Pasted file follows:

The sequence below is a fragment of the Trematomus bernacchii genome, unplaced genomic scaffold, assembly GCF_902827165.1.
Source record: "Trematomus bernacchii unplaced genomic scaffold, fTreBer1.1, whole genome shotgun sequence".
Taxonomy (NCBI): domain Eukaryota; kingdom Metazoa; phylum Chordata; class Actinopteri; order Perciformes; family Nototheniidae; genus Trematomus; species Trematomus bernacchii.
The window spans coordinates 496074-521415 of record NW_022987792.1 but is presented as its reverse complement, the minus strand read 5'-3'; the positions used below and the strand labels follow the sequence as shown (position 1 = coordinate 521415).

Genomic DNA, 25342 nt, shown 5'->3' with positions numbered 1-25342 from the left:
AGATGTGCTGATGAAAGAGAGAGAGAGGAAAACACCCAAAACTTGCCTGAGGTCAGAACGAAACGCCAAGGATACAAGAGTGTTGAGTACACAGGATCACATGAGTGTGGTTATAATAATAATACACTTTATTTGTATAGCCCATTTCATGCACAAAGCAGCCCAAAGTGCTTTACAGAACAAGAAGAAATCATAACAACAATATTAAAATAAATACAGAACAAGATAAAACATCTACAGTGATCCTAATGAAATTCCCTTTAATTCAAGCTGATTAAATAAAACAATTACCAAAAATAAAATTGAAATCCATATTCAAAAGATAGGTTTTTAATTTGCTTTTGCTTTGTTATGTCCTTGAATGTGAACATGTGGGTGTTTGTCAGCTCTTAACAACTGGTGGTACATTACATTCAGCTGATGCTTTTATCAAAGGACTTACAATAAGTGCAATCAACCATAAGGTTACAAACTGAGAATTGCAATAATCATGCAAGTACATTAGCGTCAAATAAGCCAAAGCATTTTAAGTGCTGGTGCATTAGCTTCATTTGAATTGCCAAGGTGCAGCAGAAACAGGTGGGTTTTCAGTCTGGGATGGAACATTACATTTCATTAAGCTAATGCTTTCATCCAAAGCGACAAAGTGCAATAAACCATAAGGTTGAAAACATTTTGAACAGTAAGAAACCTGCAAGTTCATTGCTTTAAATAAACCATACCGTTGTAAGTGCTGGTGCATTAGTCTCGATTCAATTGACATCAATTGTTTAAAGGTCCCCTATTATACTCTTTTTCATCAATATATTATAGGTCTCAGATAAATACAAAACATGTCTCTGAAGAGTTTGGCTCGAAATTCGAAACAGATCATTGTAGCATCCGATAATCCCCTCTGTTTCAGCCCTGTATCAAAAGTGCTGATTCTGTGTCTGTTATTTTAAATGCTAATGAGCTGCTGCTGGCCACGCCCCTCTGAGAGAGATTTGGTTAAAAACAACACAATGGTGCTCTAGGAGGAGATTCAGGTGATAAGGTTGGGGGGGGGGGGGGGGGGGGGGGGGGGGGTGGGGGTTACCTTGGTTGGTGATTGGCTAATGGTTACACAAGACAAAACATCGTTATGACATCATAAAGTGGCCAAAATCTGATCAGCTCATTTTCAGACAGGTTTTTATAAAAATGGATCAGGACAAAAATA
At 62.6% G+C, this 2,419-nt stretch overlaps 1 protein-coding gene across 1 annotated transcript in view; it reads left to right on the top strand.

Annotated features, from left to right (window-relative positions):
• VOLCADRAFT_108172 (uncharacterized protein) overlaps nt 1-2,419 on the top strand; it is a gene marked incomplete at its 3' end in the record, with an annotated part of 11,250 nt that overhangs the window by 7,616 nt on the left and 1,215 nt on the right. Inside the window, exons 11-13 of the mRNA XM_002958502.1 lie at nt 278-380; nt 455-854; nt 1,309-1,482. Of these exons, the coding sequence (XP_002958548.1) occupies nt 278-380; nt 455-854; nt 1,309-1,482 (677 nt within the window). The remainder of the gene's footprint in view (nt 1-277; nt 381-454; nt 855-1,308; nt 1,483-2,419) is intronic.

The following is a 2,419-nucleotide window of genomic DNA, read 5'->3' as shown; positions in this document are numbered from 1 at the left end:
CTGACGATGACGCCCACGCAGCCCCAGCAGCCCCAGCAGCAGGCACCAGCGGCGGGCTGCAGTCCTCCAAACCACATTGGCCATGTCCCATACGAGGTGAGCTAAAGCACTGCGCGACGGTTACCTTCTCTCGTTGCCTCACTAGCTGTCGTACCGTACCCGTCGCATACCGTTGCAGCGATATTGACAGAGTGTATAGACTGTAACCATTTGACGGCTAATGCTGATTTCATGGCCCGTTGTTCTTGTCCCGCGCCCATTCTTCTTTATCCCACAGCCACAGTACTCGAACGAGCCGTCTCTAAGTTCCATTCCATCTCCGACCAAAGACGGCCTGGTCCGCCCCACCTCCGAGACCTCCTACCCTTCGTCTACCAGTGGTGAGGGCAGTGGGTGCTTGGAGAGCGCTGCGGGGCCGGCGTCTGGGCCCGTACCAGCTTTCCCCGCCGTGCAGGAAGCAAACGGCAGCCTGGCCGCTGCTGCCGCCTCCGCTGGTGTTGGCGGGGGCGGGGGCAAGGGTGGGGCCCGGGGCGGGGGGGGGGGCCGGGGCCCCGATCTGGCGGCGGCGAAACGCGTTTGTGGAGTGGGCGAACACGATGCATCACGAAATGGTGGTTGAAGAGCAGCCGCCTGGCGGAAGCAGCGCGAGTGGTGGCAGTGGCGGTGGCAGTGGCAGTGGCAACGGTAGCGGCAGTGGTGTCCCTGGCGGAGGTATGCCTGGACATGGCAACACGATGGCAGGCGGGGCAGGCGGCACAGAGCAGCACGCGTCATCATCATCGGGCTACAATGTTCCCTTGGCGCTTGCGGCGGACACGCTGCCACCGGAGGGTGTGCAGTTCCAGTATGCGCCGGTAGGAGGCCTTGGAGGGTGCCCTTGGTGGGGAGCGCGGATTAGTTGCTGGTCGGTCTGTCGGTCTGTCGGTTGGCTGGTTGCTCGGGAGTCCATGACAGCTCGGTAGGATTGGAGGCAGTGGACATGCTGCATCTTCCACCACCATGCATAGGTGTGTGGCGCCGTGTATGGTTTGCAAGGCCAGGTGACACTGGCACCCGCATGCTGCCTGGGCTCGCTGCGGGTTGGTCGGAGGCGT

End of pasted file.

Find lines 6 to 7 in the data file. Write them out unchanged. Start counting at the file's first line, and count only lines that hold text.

AGATGTGCTGATGAAAGAGAGAGAGAGGAAAACACCCAAAACTTGCCTGAGGTCAGAACGAAACGCCAAGGATACAAGAGTGTTGAGTACACAGGATCACATGAGTGTGGTTATAATAATAATACACTTTATTTGTATAGCCCATTTCATGCACAAAGCAGCCCAAAGTGCTTTACAGAACAAGAAGAAATCATAACAACAATATTAAAATAAATACAGAACAAGATAAAACATCTACAGTGATCCTAATGAAATTCCCTTTAATTCAAGCTGATTAAATAAAACAATTACCAAAAATAAAATTGAAATCCATATTCAAAAGATAGGTTTTTAATTTGCTTTTGCTTTGTTATGTCCTTGAATGTGAACATGTGGGTGTTTGTCAGCTCTTAACAACTGGTGGTACATTACATTCAGCTGATGCTTTTATCAAAGGACTTACAATAAGTGCAATCAACCATAAGGTTACAAACTGAGAATTGCAATAATCATGCAAGTACATTAGCGTCAAATAAGCCAAAGCATTTTAAGTGCTGGTGCATTAGCTTCATTTGAATTGCCAAGGTGCAGCAGAAACAGGTGGGTTTTCAGTCTGGGATGGAACATTACATTTCATTAAGCTAATGCTTTCATCCAAAGCGACAAAGTGCAATAAACCATAAGGTTGAAAACATTTTGAACAGTAAGAAACCTGCAAGTTCATTGCTTTAAATAAACCATACCGTTGTAAGTGCTGGTGCATTAGTCTCGATTCAATTGACATCAATTGTTTAAAGGTCCCCTATTATACTCTTTTTCATCAATATATTATAGGTCTCAGATAAATACAAAACATGTCTCTGAAGAGTTTGGCTCGAAATTCGAAACAGATCATTGTAGCATCCGATAATCCCCTCTGTTTCAGCCCTGTATCAAAAGTGCTGATTCTGTGTCTGTTATTTTAAATGCTAATGAGCTGCTGCTGGCCACGCCCCTCTGAGAGAGATTTGGTTAAAAACAACACAATGGTGCTCTAGGAGGAGATTCAGGTGATAAGGTTGGGGGGGGGGGGGGGGGGGGGGGGGGGGGTGGGGGTTACCTTGGTTGGTGATTGGCTAATGGTTACACAAGACAAAACATCGTTATGACATCATAAAGTGGCCAAAATCTGATCAGCTCATTTTCAGACAGGTTTTTATAAAAATGGATCAGGACAAAAATA
At 62.6% G+C, this 2,419-nt stretch overlaps 1 protein-coding gene across 1 annotated transcript in view; it reads left to right on the top strand.